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A refreshingly clear approach to your financial planning

First Time Buyer?

Struggling to find a Mortgage for your first home? Buying a house is one of the most important purchases you will make, and buying a home for the first time could be an even more daunting prospect.

Add to this the vast array of mortgage products available from a wide range of sources and you could be left with a high-stress, confusing decision. To help you with making the right decision we have put together 10 top tips for you.

  1. Ensure that you are realistic when working out exactly how much you can
    afford to spend on your new house. You should ensure the intended mortgage is
    affordable (by doing a budget calculation) and it is wise to seek a Decision in
    Principle certificate, so that you know how much you can offer once you have
    found a suitable property. Even a newly built house will require some sort of
    furnishings, whereas older properties may require extensive work, such as
    re-flooring, tiling or renewing the wiring. Make sure that you factor in all
    these likely expenses, in addition to the purchase price, and other fees such
    as conveyancing and stamp duty.

  2. When buying for the first time, there may be a number of details in the
    houses you are looking at, which you may not pick up. Always take an
    experienced home buyer, such as one of your parents, or a home-owning friend,
    when looking at property. If this is difficult to arrange, then make sure you
    at least get some assistance once you have selected a property you like and are
    arranging a second viewing.

  3. If you have been used to living at home with your parents, remember to
    budget for expenses such as council tax, gas and electricity bills, boiler
    servicing, and other home repairs.

  4. Make sure you know what the likely council tax charge will be in your
    new property. The selling agent should be able to tell you what tax band the house
    you are interested in buying is in, and how the charges are levied by your
    local authority.

  5. Even if you do not have children, remember that property in the catchment
    area of good local schools will always be much easier to sell on. However, this
    may also be reflected in a higher purchase price.

  6. Always consider how your transport arrangements will change in your new
    house. If you have a car, your insurance premium may increase dramatically
    if you move from a town with relatively low crime into a city centre with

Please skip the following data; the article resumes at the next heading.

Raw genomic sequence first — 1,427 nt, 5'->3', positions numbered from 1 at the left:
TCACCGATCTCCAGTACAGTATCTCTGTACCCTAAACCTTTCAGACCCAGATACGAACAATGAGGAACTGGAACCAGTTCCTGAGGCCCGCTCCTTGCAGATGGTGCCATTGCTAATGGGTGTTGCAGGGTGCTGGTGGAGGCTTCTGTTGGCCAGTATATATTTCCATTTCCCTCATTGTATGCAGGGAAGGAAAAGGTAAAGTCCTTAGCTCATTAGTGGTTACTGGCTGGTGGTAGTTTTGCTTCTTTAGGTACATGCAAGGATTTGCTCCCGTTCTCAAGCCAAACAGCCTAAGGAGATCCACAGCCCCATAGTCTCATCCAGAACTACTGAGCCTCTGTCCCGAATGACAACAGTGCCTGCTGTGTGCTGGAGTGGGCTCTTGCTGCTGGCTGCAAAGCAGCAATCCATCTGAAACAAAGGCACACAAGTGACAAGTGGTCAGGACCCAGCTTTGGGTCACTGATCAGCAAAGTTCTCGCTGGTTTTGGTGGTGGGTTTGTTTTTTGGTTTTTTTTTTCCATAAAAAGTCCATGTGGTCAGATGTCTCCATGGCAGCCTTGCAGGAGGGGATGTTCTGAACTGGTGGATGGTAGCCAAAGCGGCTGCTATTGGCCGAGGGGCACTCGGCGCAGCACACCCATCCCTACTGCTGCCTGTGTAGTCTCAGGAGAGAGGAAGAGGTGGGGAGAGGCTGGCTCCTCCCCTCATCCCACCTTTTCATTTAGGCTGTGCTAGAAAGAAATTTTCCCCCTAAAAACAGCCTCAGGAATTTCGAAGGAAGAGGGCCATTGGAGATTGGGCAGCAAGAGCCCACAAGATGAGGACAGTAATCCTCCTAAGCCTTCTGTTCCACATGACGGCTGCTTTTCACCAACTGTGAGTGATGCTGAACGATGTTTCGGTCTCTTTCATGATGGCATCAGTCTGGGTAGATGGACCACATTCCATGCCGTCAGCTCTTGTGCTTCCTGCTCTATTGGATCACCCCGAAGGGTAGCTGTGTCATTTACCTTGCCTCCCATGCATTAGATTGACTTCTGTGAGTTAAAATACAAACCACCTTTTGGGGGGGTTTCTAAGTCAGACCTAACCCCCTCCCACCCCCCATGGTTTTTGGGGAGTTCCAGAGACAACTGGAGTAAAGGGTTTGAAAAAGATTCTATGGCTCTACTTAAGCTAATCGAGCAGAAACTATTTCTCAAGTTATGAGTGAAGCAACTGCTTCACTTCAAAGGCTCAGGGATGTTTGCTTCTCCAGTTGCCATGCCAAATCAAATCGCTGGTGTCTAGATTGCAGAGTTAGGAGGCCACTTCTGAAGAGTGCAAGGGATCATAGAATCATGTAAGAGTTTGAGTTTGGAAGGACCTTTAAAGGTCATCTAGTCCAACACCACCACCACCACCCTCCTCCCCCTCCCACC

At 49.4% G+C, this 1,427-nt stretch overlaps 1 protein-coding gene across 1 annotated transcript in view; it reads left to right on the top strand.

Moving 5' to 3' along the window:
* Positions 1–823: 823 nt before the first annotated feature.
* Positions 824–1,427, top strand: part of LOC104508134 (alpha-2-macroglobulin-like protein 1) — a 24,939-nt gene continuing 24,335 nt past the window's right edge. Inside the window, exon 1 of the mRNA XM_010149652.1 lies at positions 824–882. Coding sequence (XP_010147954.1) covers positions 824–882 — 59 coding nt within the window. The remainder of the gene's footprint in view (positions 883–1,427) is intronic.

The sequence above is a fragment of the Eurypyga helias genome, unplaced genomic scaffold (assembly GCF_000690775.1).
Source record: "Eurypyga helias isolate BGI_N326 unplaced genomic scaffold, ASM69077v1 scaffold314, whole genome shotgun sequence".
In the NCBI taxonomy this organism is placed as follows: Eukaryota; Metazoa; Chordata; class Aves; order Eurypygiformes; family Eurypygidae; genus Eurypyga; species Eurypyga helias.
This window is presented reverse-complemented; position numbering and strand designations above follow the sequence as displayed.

higher crime rates or if you move from your parents' house with a locked garage
    to a smaller terraced house with on-street parking.

  7. Consider the availability of public transport services, making sure you
    find out local bus routes, the frequency of train services from your nearest
    station, and, if you are moving a long distance, the range of flights available
    from your local airport. Even if you drive everywhere, this information will be
    useful for anyone coming to visit you who does not drive.

  8. Write down a list of local amenities which are important to you. This
    may include shops, restaurants, pubs, sports centres, parks, and cinemas. If
    you enjoy activities such as walking, or cycling, the neighbourhood you plan to
    move in to may be very different to the one your parents are living in, and may
    not have the same access to parks and other recreational facilities. Before
    making any final decision about where to move to, take a stroll or bike ride
    around the local area, and note down where the key facilities are.

  9. If you are a heavy internet user, check to see that broadband or other
    high speed internet is available in the street you are moving into. The selling
    agent should be able to tell you this.

  10. Try, where possible, to find somewhere to live that is close to yourmain place of work. Commuting can be one of the biggest household expenses, andas you are likely to be spending much more time on domestic chores and/or DIY,
    living somewhere which minimises your commuting distance will be very
    important. If property is more expensive nearer to your place of work, make
    sure you weigh up this additional expense, when compared to the costs and time
    of commuting. You may wish to ask colleagues in your workplace to see if there
    are possibilities to lift share with anyone from the area.

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